Ann Lupo’s In Reality seems like a disaster of a premise. The director plays a character who she names after herself who’s working on his bosses’ engagement video. While that’s happening, she also finds herself in her own roller coaster of a love story. Once in a while we see black and white footage of her as an off-screen man interviews her.
Lupo also shows the events she discusses play out in full color. A navel gaze-y autobiography that tries out different storytelling formats? There are scenes with MTV-style static that expresses her character’s heartbreak. There are also fantasy scenes, reminiscent of 90s cinema like Jeffrey, which is very aware of love’s dualities.
It has all of those elements and they all surprisingly work together. That’s mostly through Lupo’s writing and performance, both evincing ebullience that shines through even in knowing that her love story is a bus that’s going to go underground. And so do the scenes where she has to cry her heart out, realizing that she’ll never spend forever with John (Miles G. Jackson).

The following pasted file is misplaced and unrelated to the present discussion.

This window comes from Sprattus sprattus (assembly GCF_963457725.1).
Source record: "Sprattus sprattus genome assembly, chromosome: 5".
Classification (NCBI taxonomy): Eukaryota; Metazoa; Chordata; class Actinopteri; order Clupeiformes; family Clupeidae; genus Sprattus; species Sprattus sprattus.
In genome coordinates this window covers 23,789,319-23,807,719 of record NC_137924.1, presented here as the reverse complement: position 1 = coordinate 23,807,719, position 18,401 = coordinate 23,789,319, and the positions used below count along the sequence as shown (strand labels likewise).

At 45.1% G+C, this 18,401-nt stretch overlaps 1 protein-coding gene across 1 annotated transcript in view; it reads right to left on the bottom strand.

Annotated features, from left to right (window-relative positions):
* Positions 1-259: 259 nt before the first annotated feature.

Lupo is also aware of a part of her premise – one about the reality of her character’s situation. That reality is really about someone’s perception. That rejection is that event that can both destroy someone and/or snap them back to reality. Even subtle effects that we’ve already seen in some movies remind us of heartbreak as an out of body experience.
Let’s not forget that this love story is in New York of all places. And even she doesn’t screw up that cliche of a city. There’s something internal about how she depicts her experiences within the city. About a city that you can experience with either the best or worst people, and having hope despite having gone through so much.
- Release Date: 2/3/2019